Esplanade Concert Hall
22 March 2013)
This review was published in The Straits Times on 25 March 2013 with the title "Coaxing Russian out of Singapore orchestra".
When the veteran Russian conductor Gennady Rozhdestvensky and his pianist wife Viktoria Postnikova took on the music of Brahms with the Singapore Symphony Orchestra exactly one year ago, the stodgy concert left this reviewer with mixed feelings. In this all-Rachmaninov programme, all remnants of reservation had evaporated like the morning dew. By putting an authoritative stamp on the music, the octogenarian maestro got the orchestra to bring out its Russianness.
Sergei Rachmaninov (1873-1943) was the musical heir of Tchaikovsky. Despite their age difference, the two Russians were good friends and colleagues. Tchaikovsky mentored Rachmaninov, so it was not a great surprise that his overriding sense of lugubriousness rubbed on the younger man.
The concert opened with the early symphonic fantasy The Rock, inspired by a short Chekhov story, a work not unlike Tchaikovsky’s fantasy overtures. Flautist Evgueni Brokmiller whipped up its agile recurrent motif with the greatest of ease, leading to the work’s brooding main theme. The ensuing development, with musical narrative coaxed to its climax and near breaking point, showed how well the orchestra responded to Rozhdestvensky’s baton.
Next was the rarely performed Fourth Piano Concerto, a late work Rachmaninov composed while permanently exiled from his homeland. Its darker, dissonant shades and aggressive posture meant it was unlikely to relive the popularity of its predecessors. Despite that, Postnikova carved out a trenchant and inspired reading that was totally persuasive.
With opening striding chords slightly off kilter in its swagger, she proved no slave to the metronome. It was Rachmaninov’s nostalgia, evident from quotations of past works, that came to the fore. Witness the second movement, where rays of sunshine from the short but glorious melody from an earlier Etude-tableau penetrated the gloom that came before.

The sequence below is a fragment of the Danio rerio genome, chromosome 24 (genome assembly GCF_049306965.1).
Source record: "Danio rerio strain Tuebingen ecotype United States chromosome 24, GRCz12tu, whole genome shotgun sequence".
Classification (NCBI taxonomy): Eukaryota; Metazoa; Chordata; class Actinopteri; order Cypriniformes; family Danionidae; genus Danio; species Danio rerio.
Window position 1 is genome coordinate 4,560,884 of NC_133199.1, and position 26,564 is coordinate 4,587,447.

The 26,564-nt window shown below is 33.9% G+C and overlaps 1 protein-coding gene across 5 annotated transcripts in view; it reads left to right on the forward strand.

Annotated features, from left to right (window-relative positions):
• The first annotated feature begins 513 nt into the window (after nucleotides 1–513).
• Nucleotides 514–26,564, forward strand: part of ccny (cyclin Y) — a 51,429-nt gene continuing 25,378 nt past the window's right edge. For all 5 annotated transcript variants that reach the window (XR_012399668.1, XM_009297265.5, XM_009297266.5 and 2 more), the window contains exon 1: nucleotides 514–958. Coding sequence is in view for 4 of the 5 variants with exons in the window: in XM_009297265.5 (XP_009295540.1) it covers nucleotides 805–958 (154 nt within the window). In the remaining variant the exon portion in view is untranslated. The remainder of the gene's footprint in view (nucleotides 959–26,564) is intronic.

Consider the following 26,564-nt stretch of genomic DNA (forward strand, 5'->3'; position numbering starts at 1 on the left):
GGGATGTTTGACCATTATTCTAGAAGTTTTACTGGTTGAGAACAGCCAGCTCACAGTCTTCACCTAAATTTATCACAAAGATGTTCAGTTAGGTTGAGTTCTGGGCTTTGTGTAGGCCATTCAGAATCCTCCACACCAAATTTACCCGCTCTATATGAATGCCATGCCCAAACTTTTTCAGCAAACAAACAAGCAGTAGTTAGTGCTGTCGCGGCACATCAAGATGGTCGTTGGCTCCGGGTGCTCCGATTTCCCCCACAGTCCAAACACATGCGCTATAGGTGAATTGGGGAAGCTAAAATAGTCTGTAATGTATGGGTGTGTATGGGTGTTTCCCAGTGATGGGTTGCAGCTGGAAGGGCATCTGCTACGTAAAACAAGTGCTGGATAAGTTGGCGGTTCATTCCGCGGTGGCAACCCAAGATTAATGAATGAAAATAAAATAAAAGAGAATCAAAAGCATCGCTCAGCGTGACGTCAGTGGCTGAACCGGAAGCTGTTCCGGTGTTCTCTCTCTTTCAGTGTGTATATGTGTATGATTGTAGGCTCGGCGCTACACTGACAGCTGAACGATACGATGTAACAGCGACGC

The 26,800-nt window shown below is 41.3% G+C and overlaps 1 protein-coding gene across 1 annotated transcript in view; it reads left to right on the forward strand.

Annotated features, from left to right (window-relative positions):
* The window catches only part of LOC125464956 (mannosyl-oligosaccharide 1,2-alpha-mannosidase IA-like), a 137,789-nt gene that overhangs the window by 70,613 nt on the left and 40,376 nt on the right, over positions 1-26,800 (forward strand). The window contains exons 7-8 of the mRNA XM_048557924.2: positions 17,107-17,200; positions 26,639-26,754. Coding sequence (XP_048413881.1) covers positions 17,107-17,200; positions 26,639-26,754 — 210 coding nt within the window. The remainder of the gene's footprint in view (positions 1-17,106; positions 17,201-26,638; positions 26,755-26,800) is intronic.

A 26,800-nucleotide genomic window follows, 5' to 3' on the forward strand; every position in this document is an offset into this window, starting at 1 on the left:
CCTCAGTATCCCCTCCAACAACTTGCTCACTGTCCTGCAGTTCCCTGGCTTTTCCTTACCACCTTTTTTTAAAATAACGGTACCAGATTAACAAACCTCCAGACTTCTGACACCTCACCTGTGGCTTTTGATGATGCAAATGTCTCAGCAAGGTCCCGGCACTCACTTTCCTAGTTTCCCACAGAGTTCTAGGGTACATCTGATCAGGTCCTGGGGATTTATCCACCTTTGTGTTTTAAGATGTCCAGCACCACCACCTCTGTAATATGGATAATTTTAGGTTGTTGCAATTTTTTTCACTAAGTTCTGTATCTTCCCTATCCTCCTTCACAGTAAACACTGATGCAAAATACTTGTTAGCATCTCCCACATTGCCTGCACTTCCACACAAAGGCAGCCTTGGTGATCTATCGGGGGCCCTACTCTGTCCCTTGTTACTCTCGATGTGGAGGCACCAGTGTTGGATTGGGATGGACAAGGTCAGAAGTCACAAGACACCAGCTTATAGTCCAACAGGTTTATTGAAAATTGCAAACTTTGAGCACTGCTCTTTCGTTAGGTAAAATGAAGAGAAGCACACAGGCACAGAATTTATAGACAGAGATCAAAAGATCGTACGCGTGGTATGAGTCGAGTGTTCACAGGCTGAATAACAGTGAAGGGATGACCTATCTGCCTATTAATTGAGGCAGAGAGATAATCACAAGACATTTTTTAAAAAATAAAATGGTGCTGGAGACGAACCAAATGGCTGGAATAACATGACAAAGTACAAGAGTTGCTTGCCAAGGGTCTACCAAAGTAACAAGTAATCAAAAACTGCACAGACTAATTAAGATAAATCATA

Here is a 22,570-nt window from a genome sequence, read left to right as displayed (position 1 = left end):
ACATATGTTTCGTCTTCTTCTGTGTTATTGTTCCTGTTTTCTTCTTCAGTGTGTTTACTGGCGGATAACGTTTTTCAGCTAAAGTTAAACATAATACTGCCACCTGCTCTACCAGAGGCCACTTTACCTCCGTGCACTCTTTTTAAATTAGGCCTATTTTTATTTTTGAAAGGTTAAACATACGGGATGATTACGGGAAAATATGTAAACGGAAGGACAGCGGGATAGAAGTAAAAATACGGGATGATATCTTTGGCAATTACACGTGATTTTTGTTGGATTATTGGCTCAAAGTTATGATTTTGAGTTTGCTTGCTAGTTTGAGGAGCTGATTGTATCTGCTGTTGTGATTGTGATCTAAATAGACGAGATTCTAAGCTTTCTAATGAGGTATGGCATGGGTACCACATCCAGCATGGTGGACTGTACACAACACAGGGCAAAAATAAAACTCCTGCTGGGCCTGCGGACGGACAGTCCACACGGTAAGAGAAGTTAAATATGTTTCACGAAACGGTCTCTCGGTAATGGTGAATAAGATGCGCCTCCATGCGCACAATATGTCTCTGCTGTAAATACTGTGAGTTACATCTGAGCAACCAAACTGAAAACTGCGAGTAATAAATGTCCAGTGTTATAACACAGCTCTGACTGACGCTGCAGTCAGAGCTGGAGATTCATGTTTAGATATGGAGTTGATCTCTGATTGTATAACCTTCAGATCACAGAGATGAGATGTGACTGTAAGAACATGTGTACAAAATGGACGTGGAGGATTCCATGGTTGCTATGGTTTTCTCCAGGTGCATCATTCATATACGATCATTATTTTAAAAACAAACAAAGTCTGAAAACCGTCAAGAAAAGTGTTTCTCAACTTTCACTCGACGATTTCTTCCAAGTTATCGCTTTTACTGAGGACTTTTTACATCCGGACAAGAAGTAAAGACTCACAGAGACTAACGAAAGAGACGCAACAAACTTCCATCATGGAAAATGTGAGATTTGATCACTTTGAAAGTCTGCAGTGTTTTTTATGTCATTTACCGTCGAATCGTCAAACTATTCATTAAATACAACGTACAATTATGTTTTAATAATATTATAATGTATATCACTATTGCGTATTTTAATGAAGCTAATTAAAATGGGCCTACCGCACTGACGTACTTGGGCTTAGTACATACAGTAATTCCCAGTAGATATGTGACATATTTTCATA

Her technique and quicksilver reflexes held up well for the helter-skelter finale, which closed this Cinderella of a concerto on a violent and tumultuous note. With prolonged applause, she obliged with a thunderous reading of Rachmaninov’s Prelude in C sharp minor (Op.3 No.2), the composer’s most dreaded encore because audiences refused to leave until after he had played it.
The theme of nostalgia continued into the Symphonic Dances, Rachmaninov’s last work and de facto fourth symphony. Taken with a broad and expansive pace, Rozhdestvensky demonstrated that the first movement was marked Non Allegro (Not fast) after all. Tang Xiao Ping’s saxophone sang with a heartrending beauty, while the First Symphony’s once menacing main theme was relived, but now tamed and mellowed.
The second movement’s ghostly waltz teased and insinuated, heralded by excellent muted brass. It was the finale’s chorus, quoting the Dies Irae chant and his own Story Of The Resurrection from the choral Vespers, that truly resonated on all fronts. In charting his swansong, Rachmaninov bared his longing for past with an unapologetic fervour. Rozhdestvensky and his charges for the evening emphatically reminded one and all of that fact.